In April 2013, President Obama announced the BRAIN Initiative, a project encouraging Brain Research through Advances in Innovative Neurotechnologies. When the President's announcement first appeared, many neuroscientists were caught by surprise. "Where did that come from?" we wondered. Now, one year later, things are a little clearer, as outlined in the article "Brain Shot" by Laura Sanders (page 2).
My original reaction was that this proposal was focusing on finer and finer morphological techniques, looking at the brain in submicroscopic ways, utilizing techniques that did not yet exist. It wasn't clear what questions were being asked. I was reassured when the NIH put together a panel of first-rate neuroscientists, who represented various approaches to the problem and developed a list of priorities for the Initiative.
As Laura Saunders points out, there are still uncertainties. First, the project is underfunded, even though the funding comes from three sources: the NIH; a research arm of the military (DARPA); and the National Science Foundation. Each has its own priorities and strengths, but are not noted for working together. Second, it is not clear who is running this program. Who is going to be its champion when further, increased funding is needed from Congress? Who is going to keep this program bipartisan? Although instigated by the Obama administration, this is a long-term program that will need the backing and funding from future administrations and congresses. Finally, this program needs to be presented to the general public in terms they understand.
Is this a worthwhile program? Yes. Has progress been made? Yes, if only to define the goals. Is the neuroscience community on board? Barely. However, attempts are planned to present, and discuss, the program at appropriate meetings. The disease-oriented groups are cautious. Will this program take research money away from their goals? Is the general public on board? What's in it for us?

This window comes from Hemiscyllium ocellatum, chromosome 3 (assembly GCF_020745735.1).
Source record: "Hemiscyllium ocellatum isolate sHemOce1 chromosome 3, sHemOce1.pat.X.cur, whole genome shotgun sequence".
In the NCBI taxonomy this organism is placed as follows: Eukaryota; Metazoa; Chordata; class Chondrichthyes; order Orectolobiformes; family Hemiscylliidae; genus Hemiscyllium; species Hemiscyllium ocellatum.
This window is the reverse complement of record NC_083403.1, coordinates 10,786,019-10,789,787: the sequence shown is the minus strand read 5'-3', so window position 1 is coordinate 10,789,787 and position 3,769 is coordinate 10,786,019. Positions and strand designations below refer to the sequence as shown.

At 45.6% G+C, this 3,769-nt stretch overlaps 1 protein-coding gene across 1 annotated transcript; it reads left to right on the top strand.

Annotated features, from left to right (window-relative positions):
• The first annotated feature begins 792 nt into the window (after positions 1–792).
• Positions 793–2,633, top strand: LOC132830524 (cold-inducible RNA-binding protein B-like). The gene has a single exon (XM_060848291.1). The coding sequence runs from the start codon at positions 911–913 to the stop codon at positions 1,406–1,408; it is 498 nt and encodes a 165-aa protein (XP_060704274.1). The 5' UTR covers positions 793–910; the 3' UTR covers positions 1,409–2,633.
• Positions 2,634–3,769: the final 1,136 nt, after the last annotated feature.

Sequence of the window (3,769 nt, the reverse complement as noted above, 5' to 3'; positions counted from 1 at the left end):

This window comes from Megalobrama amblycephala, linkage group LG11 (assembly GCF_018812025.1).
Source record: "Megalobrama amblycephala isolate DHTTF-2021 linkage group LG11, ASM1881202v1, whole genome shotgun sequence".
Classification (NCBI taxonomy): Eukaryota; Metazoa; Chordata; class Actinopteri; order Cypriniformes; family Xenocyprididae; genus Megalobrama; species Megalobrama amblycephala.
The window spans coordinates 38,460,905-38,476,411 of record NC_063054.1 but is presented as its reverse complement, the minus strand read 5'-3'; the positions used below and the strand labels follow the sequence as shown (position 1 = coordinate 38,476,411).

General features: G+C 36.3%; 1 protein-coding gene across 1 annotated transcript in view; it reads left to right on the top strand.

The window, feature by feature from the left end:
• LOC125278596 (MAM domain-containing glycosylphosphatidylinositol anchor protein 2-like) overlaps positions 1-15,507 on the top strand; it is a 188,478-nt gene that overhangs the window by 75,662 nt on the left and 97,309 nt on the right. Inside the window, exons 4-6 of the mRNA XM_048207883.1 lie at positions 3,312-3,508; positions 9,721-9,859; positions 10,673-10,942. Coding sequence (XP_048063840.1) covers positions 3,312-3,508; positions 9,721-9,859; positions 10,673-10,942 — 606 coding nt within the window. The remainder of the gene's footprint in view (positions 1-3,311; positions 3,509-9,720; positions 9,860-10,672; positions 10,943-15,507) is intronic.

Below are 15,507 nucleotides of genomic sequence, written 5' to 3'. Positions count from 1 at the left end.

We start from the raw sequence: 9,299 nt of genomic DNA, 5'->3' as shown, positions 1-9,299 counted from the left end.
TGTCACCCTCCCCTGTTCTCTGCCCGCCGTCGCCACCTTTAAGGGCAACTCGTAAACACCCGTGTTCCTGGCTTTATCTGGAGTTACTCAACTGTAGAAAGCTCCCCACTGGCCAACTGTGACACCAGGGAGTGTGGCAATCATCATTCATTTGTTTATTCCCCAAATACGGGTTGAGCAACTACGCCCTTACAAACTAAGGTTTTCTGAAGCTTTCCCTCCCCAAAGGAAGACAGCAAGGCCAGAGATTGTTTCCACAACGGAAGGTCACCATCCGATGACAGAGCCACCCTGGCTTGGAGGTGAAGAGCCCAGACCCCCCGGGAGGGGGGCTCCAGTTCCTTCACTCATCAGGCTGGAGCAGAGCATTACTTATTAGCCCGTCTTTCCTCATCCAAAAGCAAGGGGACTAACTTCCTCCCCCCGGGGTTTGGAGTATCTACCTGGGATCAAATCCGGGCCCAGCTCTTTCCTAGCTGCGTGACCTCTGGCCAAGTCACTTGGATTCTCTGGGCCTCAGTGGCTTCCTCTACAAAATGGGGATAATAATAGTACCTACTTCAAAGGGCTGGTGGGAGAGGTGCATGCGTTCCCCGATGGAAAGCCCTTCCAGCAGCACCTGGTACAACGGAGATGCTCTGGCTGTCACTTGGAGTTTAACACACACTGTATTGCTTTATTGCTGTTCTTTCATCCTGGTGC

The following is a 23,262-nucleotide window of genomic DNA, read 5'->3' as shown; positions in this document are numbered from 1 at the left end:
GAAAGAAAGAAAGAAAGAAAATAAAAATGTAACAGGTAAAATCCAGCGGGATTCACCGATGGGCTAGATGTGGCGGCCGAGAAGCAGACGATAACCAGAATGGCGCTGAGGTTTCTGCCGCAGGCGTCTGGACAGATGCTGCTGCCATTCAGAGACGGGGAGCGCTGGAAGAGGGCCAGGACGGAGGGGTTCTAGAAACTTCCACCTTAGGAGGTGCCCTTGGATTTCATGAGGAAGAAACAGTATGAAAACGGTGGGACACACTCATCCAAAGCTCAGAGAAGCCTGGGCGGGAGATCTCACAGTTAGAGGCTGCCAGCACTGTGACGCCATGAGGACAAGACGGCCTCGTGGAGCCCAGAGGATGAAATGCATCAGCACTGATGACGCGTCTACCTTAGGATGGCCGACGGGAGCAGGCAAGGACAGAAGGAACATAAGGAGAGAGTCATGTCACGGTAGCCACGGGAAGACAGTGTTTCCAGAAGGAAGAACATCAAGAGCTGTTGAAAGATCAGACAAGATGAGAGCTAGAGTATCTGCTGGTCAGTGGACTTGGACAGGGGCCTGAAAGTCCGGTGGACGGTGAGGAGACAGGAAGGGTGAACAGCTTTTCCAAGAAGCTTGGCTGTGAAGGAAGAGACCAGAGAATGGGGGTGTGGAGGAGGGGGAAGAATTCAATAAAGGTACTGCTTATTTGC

This reminds me of the "Decade of the Brain," a program that existed from 1990 to 1999 and was designed to increase public awareness of the importance of brain research. In retrospect, I don't think much was accomplished. There were a lot of meetings in which neuroscientists spoke to the choir-fellow neuroscientists. The effect on the general public and their appreciation of brain science was minimal. In 1992, Jim Watson, Max Cowan, and David Mahoney, at a memorable meeting at Cold Spring Harbor, righted things, utilizing David's genius for marketing. If the BRAIN Initiative is to succeed, at some point it needs to add a marketing arm. That sounds like an anathema to most neuroscientists, but this program is going to need big bucks and big attention.